Edit Blog Post
Published: January 3rd 2010
With a day to kill in Mangalore before getting the train to Goa for Christmas we decided to visit a couple of local Hindu temples and what a contrast they were...
The first, Mangaladevi Temple, is very famous in Mangalore and we arrived at around midday as many people were giving pujas (offerings and prayers) in the temple. It was pretty rundown from the outside but as you went in (shoeless - and offering up a little prayer myself that no-one decided to trade in their knackered flip flops for my Birkenstocks) there were about 3 or 4 separate altars / temples - each with a different deity. Each was attended my some 'monks' (not sure what they're actually called, but you get the picture). These guys accept the offering - often flowers or food, sometimes money - and then the devotees are able to make their prayers and take some ash or paint, mix it with some holy water and apply it to themselves as a sign of their prayer. These are the little coloured dots often between the eyes or low on the forehead or sometimes on their throats (different to the bindi, which is a sign of
Embarrassing facial hair ladies?
Shiva admired her friend's fantastic handlebar moustache.
marriage and comes down from the hairline - my apologies if I've got this wrong, I'm kind of going on what I've picked up).
Anyway it was initially quite peaceful but then a guy on a saxophone started playing and bells started ringing and drums were banging and all sorts of chants started up and everyone kind of moved round between the different temples. Bit like musical temples. I was standing at the most crowded and people were trying to squeeze their way to the front to make their offering and catch a glimpse of the deity. A lovely Indian man could see I was struggling to see and even though he was obviously there to pray and I was just there to gawp he beckoned me over and pushed me to the front so that I could see. Once at the front I could see that the monks were in front of a really ornately carved silver doorway which led to another, and that to another again and then you could see the deity/statue which was again in ornate silverwork but draped in beautiful coloured silks and garlands of flowers with incense burning around it. I felt lucky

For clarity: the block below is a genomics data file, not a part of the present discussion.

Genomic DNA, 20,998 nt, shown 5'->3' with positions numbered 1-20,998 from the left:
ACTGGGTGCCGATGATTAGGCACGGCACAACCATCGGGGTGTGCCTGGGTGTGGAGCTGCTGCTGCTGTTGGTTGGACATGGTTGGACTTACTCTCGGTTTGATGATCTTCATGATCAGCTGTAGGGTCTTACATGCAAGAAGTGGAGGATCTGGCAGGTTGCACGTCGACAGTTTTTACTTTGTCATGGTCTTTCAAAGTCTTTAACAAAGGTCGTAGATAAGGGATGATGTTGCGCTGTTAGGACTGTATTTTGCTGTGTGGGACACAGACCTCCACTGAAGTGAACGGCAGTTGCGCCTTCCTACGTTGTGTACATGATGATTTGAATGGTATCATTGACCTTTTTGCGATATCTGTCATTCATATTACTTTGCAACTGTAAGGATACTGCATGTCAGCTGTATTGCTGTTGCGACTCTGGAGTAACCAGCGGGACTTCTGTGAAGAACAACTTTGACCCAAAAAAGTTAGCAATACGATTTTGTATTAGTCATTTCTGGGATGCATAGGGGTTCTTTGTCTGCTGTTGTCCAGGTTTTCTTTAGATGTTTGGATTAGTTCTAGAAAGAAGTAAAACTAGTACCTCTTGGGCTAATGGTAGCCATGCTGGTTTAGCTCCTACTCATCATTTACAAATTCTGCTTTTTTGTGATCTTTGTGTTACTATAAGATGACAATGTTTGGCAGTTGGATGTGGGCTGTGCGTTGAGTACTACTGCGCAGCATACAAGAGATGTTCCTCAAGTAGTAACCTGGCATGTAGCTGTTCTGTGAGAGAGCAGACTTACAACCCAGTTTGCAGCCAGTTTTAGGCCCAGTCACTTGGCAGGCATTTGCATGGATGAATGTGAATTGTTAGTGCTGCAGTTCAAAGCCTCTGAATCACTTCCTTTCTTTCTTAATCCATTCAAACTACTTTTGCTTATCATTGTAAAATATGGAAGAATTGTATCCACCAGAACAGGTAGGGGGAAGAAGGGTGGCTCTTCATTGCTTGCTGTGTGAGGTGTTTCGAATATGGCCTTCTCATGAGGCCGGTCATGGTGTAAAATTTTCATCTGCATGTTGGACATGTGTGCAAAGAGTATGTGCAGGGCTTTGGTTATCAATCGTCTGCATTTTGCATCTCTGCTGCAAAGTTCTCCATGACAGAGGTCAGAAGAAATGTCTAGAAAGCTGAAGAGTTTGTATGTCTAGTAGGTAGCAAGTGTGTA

Christmas Eve by the fire
with a Kingfisher on Patnem Beach
to have seen it, though didn't feel any spiritual enlightenment sadly so didn't feel the need to part with any rupees as my own puja!
We then moved across town to see another temple - the Kudroli Temple, which although another Hindu temple, was quite different. It was big and glitzy and quite gaudy and tacky. All the temple buildings were painted gold, the 'monks' were playing or texting on their mobile phones as people prayed and offered their pujas and in the grounds was a huge musical fountain that is surrounded by big plaster figures. There were also these big plaster figures at various points in the grounds and at one side there were plaster animals in a kind of pretend zoo - including giraffes - very bizarre. It was like a mix of a 'corporate' style temple with some sort of theme park thrown in. Maybe this temple was doing better in the old collection plate and spending the money on all the glitz and glam?
On the subject of holy rituals I've noticed that often little girls (young babies and toddlers) have a black dot applied to their head and cheeks and their eyebrows are
drawn in really heavily. I haven't managed to get to the bottom of this yet but if anyone has any clues?